Kinoy v. Mitchell – Government Misconduct – CCR Docket 1987-1988

The widespread use of illegal electronic surveillance in the name of national secu­rity is a central form of government mis­conduct. A ruling in the early stage of this case established the right to bring a civil action without having proof of wiretap­ ping. Filed on behalf of Arthur Kinoy, move­ment lawyer, law professor and a CCR founder, and his daughter, Joanne Kinoy, the case originally involved the Kinoys’ right to know the details of 23 overhear­ings, 10 of which were characterized as “foreign.”   The government eventually admitted that the surveillance of Arthur Kinoy and his clients included at least 200 additional overhearings. Many of these overheard conversations involved clients seeking and  receiving legal advice.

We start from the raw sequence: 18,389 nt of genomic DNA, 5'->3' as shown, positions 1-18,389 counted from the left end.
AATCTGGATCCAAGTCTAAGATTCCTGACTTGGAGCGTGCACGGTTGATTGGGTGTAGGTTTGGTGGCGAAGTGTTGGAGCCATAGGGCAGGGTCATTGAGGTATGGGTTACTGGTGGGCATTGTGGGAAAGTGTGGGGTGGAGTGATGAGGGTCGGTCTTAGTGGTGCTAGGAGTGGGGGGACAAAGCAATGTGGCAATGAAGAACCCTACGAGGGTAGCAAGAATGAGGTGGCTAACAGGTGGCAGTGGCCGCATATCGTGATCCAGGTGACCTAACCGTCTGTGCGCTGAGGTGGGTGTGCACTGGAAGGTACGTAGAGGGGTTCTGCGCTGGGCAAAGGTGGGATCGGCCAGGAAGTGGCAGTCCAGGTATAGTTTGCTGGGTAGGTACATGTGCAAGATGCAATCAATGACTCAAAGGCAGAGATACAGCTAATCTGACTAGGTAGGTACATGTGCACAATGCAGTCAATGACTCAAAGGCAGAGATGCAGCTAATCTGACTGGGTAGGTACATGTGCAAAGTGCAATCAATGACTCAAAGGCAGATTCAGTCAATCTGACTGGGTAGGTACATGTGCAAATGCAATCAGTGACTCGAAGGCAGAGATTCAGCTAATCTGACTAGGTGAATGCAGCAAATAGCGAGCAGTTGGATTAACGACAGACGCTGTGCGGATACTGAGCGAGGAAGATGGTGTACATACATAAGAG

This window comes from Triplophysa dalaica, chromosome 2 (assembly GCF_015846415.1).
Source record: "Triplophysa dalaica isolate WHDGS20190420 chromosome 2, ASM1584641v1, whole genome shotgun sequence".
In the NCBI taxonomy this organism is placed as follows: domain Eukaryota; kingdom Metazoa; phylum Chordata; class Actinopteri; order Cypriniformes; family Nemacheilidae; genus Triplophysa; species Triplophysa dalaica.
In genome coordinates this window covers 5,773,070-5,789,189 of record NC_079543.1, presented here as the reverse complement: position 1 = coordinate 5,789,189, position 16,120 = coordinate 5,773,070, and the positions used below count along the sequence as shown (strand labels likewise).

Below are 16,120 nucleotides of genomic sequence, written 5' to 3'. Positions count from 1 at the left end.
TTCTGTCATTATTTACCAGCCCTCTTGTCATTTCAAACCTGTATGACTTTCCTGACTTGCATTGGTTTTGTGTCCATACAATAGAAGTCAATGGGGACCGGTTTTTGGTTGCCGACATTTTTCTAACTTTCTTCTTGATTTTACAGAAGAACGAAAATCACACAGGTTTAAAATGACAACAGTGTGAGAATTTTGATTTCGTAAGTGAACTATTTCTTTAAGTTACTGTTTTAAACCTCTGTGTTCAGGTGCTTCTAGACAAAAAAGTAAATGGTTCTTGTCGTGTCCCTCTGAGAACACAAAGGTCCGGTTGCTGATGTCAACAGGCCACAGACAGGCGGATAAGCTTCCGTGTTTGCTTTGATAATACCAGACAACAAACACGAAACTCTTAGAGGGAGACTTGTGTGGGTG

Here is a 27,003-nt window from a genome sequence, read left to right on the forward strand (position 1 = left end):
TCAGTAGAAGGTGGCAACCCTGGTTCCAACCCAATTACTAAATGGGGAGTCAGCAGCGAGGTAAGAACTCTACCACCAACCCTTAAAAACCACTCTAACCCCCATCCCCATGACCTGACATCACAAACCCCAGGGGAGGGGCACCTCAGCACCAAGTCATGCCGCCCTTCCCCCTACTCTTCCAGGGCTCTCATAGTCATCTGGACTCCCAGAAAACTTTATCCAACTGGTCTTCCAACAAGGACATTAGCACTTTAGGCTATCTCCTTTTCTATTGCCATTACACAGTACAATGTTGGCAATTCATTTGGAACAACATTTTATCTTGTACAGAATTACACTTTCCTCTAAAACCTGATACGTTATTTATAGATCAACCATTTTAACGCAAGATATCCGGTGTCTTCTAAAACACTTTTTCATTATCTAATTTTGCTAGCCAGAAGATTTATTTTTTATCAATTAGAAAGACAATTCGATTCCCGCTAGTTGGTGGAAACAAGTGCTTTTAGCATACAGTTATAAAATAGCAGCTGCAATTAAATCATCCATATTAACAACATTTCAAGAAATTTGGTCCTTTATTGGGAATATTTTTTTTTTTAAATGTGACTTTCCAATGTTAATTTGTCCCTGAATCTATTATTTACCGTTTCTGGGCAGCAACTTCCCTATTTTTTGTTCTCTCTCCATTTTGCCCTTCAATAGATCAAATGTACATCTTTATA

The Department of Justice filed a motion asking that the case be dismissed on the ground that all the defendants have quali­fied immunity. The district court entered a decision dismissing the Fourth Amend­ment claims on this basis but agreeing with plaintiffs that their Fifth and Sixth Amendment claims for invasion of the attorney-client privilege required discov­ery and should not be dismissed. The gov­ernment has taken an interlocutory appeal.

Michael Ratner, Rhonda Copelon, with Henry Furst and CCR cooperating attorney Jere­miah Gutman